VERSATILE DESIGN. Nested inside the set are two 10 oz. plastic cups, sized perfectly for a cup of hot chocolate or a small bowl of hot food. They also are quite thick, so they don't transfer heat to your hands. I poured in some steaming hot chocolate and could barely feel the warmth as I gripped the cup. That means you don't have to wait for the pot to cool a bit before pouring the contents into the cups. The lid of the set is stainless steel and contains a series of small 1/8" diameter vent holes (a row of six holes on one side, and a single hole on the opposite side). At first glance, their purpose is to release steam to show you when your food is hot, which is already a nice feature. However, I also realized that they are designed so they can be used as a strainer to strain water away after cooking pasta or another hydrate-able food.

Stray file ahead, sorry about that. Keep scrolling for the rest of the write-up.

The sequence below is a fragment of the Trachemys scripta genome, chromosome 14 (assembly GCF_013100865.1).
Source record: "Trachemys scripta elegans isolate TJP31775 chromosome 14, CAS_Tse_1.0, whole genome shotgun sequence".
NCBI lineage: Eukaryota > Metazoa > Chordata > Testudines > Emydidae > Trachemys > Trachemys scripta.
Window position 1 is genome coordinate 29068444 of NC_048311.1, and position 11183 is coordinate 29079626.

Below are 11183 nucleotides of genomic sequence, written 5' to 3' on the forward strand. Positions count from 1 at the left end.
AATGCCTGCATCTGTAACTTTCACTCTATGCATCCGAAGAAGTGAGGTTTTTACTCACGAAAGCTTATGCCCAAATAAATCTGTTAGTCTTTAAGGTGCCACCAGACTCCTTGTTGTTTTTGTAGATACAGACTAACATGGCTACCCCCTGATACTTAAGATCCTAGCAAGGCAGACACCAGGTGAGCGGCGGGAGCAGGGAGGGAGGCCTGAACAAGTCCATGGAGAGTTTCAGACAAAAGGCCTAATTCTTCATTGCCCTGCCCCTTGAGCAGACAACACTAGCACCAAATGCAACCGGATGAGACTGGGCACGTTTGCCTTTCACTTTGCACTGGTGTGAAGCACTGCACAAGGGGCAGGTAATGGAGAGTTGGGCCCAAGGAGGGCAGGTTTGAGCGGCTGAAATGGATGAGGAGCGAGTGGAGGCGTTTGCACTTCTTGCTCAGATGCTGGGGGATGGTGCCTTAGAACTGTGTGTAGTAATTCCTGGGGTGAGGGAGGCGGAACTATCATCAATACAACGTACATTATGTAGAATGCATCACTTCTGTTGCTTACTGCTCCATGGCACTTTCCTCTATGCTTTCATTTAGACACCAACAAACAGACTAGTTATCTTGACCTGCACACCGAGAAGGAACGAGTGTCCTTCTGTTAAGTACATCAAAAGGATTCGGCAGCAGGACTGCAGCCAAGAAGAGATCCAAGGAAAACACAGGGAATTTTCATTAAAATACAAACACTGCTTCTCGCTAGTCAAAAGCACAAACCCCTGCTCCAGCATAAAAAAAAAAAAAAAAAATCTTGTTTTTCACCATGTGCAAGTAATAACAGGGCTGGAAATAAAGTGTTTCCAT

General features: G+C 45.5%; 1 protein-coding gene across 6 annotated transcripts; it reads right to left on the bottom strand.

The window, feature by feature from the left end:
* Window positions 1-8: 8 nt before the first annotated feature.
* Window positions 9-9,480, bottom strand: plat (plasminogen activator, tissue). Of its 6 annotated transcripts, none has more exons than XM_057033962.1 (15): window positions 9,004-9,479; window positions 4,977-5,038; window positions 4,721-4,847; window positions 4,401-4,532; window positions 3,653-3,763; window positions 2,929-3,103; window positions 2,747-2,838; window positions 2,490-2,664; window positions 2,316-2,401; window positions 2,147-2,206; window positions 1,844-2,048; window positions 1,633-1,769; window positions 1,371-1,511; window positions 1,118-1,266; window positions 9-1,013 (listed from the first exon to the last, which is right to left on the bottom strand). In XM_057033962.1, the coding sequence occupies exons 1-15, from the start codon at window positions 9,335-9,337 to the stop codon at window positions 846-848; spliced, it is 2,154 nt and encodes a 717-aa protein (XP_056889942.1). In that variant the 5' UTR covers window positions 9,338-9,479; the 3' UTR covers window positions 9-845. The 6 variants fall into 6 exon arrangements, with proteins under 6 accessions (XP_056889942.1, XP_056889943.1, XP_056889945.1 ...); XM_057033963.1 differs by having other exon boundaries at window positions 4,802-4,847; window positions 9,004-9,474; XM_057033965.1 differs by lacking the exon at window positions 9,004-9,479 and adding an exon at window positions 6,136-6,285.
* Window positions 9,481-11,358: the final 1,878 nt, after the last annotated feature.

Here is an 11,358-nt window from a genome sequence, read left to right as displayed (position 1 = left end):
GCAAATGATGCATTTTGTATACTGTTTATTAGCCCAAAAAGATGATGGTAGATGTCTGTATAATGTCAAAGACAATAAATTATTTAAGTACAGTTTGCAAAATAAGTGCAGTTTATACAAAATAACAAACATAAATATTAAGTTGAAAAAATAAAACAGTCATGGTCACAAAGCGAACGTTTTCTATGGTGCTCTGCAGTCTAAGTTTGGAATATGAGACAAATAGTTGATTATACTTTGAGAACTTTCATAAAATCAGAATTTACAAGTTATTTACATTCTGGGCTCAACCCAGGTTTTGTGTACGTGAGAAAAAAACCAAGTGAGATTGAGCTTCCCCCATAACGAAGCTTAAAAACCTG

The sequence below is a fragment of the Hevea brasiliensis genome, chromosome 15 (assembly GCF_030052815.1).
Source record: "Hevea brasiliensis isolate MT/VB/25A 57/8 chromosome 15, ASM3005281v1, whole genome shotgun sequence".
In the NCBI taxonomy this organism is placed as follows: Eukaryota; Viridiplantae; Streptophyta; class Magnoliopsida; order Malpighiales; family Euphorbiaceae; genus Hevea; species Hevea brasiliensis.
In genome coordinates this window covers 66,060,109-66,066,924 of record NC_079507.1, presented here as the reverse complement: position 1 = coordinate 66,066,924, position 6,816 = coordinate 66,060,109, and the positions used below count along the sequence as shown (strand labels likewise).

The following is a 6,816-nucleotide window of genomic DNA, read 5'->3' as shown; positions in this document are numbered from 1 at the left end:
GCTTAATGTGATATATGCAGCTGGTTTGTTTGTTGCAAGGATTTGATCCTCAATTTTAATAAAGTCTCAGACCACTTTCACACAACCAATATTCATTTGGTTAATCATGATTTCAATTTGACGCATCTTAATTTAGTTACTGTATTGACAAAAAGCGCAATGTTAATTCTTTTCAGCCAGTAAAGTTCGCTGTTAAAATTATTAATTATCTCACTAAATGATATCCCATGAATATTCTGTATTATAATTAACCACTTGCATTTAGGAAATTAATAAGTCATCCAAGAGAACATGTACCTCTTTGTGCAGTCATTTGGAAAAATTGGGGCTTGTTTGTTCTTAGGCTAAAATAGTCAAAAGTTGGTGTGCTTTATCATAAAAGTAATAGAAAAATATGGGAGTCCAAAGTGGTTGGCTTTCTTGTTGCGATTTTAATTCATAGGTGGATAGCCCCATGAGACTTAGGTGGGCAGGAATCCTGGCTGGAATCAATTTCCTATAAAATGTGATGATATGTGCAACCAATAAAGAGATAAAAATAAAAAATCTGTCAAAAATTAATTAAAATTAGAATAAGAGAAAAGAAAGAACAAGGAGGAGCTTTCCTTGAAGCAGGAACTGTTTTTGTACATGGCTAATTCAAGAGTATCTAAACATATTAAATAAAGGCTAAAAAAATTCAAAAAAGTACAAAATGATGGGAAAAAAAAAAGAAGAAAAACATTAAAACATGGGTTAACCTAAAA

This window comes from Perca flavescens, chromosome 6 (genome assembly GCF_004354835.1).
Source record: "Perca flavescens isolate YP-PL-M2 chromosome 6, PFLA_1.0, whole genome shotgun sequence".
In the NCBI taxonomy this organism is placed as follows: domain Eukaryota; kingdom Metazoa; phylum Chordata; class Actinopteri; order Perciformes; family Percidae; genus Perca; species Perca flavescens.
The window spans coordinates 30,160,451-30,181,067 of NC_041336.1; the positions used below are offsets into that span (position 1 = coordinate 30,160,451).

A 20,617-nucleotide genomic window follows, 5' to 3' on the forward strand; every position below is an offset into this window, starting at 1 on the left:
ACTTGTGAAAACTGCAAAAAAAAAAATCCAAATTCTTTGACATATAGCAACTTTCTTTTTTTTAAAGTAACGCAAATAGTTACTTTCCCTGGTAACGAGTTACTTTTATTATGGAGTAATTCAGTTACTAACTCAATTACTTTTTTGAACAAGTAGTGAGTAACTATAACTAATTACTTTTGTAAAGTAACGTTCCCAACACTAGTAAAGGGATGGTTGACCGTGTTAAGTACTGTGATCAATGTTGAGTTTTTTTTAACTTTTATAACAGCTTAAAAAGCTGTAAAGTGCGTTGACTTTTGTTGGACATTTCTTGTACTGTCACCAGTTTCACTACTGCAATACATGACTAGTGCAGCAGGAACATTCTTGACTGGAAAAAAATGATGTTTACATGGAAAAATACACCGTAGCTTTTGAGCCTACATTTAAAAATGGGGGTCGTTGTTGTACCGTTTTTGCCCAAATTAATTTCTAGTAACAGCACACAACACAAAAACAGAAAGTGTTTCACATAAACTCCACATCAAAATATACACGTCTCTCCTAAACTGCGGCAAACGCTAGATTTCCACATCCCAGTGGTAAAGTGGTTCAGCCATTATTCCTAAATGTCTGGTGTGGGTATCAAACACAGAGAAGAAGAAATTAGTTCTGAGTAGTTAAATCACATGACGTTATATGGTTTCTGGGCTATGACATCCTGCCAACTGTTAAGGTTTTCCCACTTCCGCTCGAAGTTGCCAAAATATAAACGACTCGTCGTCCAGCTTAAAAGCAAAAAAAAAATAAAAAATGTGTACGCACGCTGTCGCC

A small plastic tab on the lid offers a cool place to grab the lid even after several minutes of cooking. Other reviewers have noted that the tab can melt over time, but I suspect that would only be after extended cooking. I saw no problems with melting after six minutes of boiling water. The tab is tensioned so that it lays flat when packed away, but can stand erect while cooking (for easy grabbing without burning your fingers).
A folding wire handle on one side of the pot snaps down into place for cooking, and has a small "spreader" bar that slides into place so you don't accidentally pinch the wires together to release the locked position inadvertently. When you want to fold it up, you slide the spreader bar back, squeeze the wires together, and lift. The handle rotates up and snaps down over the top to hold the lid on (and the contents in) during transit. Since it is wire, it diffuses heat quickly. After several minutes of cooking, the handle was barely warm and easy to hold. It is slightly longer than the handles on other cookware I've used. That, combined with the taller height of the pot, seems to keep it cooler than the (similar) wire handles on other compact cookware I've used.